Abadi ordered "immediate implementation of the just punishment for death-row terrorists whose sentences have passed the crucial stage," his bureau said in a statement on Thursday.
"The criminal justice statistics show that 815 people were brought to justice and that 212 were sentenced to death and another 150 were sentenced to life imprisonment," said Judge Abdul-Sattar al-Birqdar, a justice spokesman. told the news agency at the time.
"The vast majority of these judgments were against elements of the terrorist organization of the Islamic State who have been proven to have committed crimes and came under public procedures conducted in accordance with the law, defendants were granted their rights," Birqdar said.
At the direction of the Prime Minister, Iraqi officials carried on Thursday a dozen ISIS members, adding the testimony from Abadi's office.
"Based on instructions from Prime Minister Haider al-Abadi, executions were carried out by twelve convicted terrorists on Thursday," the statement said.
The executions came a day after the bodies of eight Iraqi security forces, believed to have been killed by ISIS fighters, were found Wednesday.
Amaq, the media of the terrorist group In a short video on Saturday, in which six men were held hostage, they demanded the release of IS – inmates and relatives of Iraqi prisoners. In a separate Amaq statement, ISIS said they held eight men hostage.
The militants in the video gave the Iraqi government a three-day period to release the ISIS prisoners and threatened to kill the hostages if their demands were not met.
The murders triggered anger among ordinary Iraqi people for not acting quickly to act.
Abadi visited the Joint Operations Command headquarters on Thursday, promising quick revenge for the killings.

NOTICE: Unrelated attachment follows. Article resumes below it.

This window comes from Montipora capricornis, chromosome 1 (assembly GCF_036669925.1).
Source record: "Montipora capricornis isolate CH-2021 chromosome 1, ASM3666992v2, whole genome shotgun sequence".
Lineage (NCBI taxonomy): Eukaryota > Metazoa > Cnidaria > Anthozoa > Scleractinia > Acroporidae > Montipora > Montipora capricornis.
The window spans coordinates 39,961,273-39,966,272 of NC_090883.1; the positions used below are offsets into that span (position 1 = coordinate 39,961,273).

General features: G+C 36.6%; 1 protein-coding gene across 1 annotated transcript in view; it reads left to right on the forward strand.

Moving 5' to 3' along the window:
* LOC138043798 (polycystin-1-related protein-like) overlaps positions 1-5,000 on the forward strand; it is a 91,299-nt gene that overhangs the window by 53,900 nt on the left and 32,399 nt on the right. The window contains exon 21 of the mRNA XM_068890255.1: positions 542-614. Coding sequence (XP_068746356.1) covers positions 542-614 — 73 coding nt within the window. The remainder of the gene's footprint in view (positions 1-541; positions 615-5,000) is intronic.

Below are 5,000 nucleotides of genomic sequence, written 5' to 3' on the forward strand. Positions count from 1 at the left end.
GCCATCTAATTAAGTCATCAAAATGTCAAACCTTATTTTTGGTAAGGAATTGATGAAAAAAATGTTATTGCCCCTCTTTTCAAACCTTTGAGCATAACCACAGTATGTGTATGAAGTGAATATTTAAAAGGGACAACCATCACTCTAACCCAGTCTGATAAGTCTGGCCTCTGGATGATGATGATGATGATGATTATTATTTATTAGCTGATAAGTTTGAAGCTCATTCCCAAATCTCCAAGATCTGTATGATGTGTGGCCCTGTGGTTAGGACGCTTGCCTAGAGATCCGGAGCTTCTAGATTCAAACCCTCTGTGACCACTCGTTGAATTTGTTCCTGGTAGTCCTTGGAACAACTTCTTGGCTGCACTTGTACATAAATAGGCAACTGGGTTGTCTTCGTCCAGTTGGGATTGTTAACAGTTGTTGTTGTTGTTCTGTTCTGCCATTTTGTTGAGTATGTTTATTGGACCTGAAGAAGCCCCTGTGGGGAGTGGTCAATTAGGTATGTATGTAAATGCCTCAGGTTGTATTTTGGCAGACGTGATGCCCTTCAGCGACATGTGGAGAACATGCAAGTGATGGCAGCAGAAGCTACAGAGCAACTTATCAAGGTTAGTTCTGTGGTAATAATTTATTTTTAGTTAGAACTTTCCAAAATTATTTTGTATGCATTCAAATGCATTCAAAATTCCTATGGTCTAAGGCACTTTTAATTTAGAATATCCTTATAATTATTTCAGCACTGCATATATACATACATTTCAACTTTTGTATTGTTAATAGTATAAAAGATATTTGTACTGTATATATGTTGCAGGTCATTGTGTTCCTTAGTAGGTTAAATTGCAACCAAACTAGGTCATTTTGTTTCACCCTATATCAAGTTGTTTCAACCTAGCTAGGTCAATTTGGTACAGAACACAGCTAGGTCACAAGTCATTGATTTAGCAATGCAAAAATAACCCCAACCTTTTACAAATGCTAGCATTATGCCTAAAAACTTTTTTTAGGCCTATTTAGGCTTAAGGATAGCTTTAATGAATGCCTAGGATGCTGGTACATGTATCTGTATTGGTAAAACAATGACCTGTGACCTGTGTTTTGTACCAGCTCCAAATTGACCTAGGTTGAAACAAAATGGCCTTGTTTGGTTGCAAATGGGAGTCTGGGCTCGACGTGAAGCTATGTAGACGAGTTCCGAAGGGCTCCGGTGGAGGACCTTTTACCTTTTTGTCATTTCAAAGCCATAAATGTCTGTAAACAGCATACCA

"This is a very important meeting, first we offer our condolences to the families of the victims and today we make another promise that we will arrest or kill them, that is a promise," Abadi said.
The Iraqi Prime Minister said early forensic reports revealed that the hostages had been killed almost a week ago, suggesting that IS had lied about the three-day deadline.
ISIS militant groups are still able to launch attacks against Iraqi troops and civilians Abadi officially declared in December the complete liberation of Iraq from ISIS.
Why the West welcomes Abadis powerful message: Analysis of Nick Paton Walsh
The tit-for-tat nature of these killings – though a state that executes convicted terrorists can not disagree with terrorists who murder hostages – is an unpleasant reminder of how the sectarian Sunni-Shiite disgust in the heart of the rise of ISIS has not disappeared along with the physical "caliphate" of the terrorist group. The security forces of the Iraqi government have a strong Shiite element, and ISIS has always been the ugly voice of disenfranchised Iraqi Sunnis.
The mass execution of dozens Convicted ISIS terrorist sends a strong signal internally that Abadi intends to end the IS fight regardless. While Western human rights activists can stifle the quick "justice" of Iraqi courts, where guilty sentences and verdicts are imposed within hours, this is not unpopular for Iraqis who have been experiencing ISIS terror and war for years.
In fact, some of the Iraqi security forces we spoke with during the Mosul offensive have fiercely discussed releasing ISIS prisoners who captured them for fear of a corrupt court system in order to re-fight the government for less of a moral dilemma to the West. These ISIS fighters will not be rehabilitated overnight. Their legal death by one of the few governments in the IS war with which the West can do business is obviously a plus for Western security officials who want to stop the attacks of the IS latecomers on the European continent.
Even though we do not know who these dozens of convicts are on death row, many will be foreign and face the endless dispute among NATO allies over how to fight their citizens who joined ISIS, but now In Kurdish prisons run in northern Syria, this dirty, but quick fix may be relatively welcome.